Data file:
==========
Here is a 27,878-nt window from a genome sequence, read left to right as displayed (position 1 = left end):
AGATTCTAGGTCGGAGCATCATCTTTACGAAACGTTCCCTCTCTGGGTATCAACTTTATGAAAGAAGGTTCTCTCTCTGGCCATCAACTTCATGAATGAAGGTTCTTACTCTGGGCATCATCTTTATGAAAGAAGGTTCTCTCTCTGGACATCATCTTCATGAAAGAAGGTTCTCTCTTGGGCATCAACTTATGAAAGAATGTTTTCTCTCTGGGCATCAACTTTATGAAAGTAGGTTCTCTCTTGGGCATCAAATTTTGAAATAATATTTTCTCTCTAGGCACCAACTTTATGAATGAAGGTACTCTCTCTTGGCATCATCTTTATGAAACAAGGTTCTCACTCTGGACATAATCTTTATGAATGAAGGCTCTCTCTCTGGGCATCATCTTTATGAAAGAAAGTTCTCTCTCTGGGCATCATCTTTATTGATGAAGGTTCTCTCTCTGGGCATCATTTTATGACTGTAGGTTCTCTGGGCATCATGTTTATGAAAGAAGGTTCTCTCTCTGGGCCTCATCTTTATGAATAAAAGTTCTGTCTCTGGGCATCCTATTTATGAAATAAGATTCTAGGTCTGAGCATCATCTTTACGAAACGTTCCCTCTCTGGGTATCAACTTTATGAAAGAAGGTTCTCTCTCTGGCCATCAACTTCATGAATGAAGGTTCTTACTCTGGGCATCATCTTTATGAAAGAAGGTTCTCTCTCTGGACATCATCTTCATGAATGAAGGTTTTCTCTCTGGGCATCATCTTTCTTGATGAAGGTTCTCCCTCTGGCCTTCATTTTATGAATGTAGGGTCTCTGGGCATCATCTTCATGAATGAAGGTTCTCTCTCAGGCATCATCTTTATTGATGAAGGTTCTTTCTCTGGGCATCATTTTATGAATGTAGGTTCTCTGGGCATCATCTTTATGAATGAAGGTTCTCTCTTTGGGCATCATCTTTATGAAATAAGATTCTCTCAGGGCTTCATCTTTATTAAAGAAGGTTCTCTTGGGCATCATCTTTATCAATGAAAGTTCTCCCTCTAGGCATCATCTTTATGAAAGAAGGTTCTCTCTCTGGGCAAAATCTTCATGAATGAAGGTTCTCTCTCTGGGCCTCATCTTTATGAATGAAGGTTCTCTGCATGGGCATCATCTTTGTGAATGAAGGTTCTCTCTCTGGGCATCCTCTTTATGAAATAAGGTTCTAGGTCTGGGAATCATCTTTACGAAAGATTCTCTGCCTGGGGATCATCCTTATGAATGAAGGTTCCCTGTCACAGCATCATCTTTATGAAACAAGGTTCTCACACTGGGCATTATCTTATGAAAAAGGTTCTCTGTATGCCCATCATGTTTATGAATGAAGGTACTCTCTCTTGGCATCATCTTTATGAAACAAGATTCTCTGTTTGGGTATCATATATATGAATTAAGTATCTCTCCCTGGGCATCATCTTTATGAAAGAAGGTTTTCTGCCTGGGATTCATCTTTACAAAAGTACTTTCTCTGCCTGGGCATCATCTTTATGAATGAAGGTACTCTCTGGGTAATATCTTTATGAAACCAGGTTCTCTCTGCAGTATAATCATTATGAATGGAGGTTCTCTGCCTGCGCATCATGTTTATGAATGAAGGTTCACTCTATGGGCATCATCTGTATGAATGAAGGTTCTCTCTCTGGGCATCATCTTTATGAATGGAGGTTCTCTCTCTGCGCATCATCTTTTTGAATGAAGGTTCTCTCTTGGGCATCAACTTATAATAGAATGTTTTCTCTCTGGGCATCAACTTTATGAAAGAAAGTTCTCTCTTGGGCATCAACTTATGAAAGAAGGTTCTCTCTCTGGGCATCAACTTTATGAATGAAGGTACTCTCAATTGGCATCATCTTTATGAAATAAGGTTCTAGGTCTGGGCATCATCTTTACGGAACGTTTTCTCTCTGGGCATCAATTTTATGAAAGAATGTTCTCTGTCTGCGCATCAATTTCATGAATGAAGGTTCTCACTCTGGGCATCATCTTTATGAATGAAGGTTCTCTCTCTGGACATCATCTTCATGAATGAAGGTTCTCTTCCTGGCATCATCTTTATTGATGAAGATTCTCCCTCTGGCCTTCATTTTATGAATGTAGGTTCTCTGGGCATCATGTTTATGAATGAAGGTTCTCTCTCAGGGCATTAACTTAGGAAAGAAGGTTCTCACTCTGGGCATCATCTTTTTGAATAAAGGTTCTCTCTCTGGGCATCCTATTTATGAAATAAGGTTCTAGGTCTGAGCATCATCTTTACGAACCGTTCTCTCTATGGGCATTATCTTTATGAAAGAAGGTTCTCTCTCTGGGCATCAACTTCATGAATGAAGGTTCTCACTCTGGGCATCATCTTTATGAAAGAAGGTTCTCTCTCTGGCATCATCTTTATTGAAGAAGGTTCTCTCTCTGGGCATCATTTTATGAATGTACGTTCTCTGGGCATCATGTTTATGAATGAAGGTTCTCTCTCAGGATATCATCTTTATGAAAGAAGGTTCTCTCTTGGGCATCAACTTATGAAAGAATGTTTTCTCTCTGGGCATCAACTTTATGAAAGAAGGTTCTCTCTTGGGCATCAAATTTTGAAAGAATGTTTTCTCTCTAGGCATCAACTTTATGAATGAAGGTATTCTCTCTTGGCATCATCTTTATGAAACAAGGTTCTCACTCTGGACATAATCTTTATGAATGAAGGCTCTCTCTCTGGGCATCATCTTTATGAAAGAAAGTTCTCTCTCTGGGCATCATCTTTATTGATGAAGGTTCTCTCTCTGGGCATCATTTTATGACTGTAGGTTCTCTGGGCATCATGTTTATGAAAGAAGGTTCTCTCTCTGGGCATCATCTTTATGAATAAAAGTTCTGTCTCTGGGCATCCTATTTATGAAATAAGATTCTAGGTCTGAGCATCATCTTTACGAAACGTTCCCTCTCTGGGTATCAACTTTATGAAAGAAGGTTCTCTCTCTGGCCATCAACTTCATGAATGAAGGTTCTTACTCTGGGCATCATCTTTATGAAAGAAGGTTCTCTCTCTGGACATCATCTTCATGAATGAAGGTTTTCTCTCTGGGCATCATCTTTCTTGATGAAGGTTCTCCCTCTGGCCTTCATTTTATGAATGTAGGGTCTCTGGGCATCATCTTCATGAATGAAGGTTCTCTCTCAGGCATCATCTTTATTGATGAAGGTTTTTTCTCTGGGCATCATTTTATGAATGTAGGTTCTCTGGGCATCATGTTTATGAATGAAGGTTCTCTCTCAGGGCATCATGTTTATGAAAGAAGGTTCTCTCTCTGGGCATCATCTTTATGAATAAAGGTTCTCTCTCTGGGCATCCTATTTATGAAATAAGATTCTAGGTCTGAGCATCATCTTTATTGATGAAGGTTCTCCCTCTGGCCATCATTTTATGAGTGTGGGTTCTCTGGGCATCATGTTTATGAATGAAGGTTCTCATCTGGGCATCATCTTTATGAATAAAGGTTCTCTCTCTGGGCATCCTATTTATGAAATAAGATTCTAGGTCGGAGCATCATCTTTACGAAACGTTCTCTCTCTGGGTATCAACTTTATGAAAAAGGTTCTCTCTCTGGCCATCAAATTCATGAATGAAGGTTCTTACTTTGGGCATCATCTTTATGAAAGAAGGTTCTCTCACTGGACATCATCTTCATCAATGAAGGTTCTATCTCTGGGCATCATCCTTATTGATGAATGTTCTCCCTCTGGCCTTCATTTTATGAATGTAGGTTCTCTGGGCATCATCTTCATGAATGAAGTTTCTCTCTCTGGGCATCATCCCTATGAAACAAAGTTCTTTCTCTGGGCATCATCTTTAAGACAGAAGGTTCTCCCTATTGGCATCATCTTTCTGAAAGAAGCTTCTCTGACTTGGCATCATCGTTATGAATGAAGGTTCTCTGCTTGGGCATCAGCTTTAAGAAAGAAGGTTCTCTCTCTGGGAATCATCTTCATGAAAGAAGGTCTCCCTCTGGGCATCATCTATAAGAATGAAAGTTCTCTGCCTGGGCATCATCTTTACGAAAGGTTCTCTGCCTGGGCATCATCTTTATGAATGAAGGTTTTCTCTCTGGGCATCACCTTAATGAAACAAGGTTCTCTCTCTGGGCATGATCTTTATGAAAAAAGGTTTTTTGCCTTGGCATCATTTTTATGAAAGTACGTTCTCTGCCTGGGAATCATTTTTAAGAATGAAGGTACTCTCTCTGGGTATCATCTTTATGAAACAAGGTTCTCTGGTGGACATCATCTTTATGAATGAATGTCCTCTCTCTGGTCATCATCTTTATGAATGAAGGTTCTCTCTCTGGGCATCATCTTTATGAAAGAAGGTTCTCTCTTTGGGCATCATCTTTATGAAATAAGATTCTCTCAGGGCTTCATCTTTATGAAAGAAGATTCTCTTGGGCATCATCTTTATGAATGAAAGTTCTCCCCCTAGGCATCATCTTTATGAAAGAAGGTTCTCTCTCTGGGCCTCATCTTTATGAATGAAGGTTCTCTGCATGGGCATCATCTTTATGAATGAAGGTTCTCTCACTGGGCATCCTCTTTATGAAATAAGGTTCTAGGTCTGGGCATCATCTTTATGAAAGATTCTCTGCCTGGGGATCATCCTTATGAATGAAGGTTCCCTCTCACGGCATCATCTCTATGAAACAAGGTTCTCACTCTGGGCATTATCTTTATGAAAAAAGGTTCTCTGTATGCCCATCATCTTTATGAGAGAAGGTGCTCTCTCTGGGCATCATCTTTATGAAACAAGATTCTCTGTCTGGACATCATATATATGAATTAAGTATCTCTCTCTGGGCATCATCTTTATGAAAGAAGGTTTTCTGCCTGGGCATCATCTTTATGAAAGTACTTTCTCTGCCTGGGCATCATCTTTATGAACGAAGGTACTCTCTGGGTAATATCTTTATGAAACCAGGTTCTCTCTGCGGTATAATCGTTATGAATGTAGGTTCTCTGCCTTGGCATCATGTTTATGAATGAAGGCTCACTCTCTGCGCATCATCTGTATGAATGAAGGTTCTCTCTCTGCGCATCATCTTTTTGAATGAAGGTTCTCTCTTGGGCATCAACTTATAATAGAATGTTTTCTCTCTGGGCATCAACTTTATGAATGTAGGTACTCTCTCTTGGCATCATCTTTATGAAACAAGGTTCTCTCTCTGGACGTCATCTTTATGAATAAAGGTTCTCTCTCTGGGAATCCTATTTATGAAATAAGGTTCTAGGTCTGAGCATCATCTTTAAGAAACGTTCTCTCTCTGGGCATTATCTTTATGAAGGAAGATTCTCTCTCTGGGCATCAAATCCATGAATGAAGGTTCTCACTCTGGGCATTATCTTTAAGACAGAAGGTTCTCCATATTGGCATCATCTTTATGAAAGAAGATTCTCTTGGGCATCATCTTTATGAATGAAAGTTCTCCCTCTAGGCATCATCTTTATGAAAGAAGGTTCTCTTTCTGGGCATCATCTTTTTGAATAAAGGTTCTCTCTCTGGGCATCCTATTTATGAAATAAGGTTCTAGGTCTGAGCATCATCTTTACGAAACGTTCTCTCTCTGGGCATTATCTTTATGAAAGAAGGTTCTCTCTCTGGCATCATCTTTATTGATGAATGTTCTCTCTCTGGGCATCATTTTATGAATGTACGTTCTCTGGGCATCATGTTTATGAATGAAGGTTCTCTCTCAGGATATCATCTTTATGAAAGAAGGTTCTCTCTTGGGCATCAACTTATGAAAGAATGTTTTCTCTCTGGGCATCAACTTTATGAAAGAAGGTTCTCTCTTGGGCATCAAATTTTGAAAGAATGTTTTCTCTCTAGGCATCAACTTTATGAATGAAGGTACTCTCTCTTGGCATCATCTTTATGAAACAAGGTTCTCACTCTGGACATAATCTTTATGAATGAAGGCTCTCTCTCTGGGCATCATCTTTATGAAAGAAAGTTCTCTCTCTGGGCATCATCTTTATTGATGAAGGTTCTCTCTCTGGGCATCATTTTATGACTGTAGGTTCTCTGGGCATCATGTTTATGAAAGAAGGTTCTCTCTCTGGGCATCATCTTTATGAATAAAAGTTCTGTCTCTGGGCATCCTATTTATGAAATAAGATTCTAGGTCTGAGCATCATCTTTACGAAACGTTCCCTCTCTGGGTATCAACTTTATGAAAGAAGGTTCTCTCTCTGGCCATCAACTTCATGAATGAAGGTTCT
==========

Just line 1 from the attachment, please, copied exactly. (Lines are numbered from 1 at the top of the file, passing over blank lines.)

Here is a 27,878-nt window from a genome sequence, read left to right as displayed (position 1 = left end):